Today we have Dr. Robin Murphy, author of Disaster Robotics, weighing in on the use of robotics in tragic disasters such as the missing Malaysian Airlines jet and Air France Flight AF447.
Clues in the disappearance of Malaysia Airlines Flight 370 suggest that the plane was lost at sea and if so, robots will likely play an important role in finding the submerged plane and its black box recorders. The Wikipedia page for the Air France Flight AF447 disaster describes how underwater robots designed for oceanographic research were responsible for finding the Air France flight AF447 that crashed in 2009 in the Atlantic, its black box recorders, and recovering 104 victims three years later in 2011. As described in my book, Disaster Robotics the use of underwater robots for events has been increasing since 2005.
The idea of underwater “disaster robots” may seem strange because disaster robotics is so heavily associated with lifesaving search and rescue. However, response agencies in the United Kingdom have started deploying small tethered underwater robots called remotely operated vehicles or ROVs to pull drivers out of cars submerged in icy water. If they can retrieve a person in less than 60 minutes, there is a good chance of resuscitation. This is a significant advantage over human search and rescue teams as it may take up to an hour to get a diver on the scene. The only way to take advantage of the preserving aspects of cold water is to have the responding officer use a robot.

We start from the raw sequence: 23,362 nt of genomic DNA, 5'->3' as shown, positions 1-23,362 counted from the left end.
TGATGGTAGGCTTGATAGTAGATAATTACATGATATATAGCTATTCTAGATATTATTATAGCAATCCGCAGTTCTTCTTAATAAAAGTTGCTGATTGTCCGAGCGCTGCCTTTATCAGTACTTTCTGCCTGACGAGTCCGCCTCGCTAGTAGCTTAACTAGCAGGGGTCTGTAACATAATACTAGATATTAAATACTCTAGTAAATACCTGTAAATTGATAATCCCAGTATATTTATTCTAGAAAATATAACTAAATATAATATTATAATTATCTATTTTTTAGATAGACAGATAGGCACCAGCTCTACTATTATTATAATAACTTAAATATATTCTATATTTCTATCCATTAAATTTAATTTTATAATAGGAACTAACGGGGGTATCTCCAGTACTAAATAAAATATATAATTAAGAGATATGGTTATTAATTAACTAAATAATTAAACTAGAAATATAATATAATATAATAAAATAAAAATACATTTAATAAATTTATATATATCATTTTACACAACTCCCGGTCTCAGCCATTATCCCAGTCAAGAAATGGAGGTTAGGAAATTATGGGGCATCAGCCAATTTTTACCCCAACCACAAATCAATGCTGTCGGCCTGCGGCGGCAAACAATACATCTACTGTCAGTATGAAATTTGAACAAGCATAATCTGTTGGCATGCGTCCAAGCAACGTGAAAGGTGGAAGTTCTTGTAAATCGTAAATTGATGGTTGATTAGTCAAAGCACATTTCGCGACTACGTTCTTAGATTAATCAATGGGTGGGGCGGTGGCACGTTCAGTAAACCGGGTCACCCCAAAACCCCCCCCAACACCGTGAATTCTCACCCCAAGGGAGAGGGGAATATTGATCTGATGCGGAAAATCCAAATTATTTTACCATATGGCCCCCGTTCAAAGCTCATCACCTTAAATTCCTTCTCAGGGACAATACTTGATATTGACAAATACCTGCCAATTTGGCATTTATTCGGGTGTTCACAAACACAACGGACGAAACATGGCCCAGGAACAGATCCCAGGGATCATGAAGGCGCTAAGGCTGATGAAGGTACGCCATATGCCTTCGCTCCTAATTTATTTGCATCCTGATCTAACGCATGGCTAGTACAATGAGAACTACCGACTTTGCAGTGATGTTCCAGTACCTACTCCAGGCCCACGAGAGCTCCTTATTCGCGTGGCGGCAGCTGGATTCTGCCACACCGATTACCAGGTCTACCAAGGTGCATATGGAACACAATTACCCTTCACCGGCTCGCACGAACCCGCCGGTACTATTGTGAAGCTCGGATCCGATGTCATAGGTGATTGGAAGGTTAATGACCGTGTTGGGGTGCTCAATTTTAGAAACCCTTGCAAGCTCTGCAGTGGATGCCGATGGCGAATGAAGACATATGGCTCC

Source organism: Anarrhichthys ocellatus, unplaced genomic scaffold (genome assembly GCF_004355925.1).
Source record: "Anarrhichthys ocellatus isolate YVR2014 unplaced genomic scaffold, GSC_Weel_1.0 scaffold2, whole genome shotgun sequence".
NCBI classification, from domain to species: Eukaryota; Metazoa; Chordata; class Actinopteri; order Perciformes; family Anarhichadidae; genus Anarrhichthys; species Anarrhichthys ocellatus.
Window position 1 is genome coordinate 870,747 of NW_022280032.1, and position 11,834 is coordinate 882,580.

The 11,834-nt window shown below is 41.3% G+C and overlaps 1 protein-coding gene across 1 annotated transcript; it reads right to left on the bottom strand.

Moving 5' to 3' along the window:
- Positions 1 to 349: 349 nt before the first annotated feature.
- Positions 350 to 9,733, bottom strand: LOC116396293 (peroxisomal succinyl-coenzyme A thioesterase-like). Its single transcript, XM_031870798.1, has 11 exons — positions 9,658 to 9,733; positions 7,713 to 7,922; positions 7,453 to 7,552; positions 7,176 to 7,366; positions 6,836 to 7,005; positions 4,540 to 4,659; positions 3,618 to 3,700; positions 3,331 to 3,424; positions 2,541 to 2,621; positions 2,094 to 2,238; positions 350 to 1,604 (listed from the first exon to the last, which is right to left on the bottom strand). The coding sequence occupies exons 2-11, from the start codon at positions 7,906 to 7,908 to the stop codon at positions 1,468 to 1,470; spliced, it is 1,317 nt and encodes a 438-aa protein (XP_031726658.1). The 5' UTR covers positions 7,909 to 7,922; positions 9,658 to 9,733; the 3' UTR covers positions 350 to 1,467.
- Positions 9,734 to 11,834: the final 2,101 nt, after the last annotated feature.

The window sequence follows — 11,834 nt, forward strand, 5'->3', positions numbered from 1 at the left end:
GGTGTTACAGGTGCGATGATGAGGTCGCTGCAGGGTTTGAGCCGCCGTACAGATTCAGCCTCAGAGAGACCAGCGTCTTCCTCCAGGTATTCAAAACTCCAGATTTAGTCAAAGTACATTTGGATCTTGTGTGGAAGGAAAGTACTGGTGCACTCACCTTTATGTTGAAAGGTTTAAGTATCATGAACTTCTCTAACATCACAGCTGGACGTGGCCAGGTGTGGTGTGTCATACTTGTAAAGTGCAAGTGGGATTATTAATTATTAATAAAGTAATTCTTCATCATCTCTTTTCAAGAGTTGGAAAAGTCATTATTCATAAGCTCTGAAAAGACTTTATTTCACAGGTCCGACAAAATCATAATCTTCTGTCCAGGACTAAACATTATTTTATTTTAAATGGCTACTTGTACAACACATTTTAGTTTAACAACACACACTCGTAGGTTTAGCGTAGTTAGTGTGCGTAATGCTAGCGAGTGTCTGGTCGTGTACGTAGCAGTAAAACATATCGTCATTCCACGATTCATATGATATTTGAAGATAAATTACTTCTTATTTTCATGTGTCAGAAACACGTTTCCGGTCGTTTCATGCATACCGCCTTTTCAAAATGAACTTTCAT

The Air France crash illustrates why disaster robotics is more than search and rescue. A disaster can loosely be described as the time before the event spent in prevention or preparation, the immediate response such as search and rescue or mitigation of a hazard, and the recovery and rebuilding phase. Robots can be used in any of these phases. The underwater robots at the Air France crash were essential to recovery and forensics and they showed an essential principle of disaster robotics: robots don’t replace people, they add new capabilities.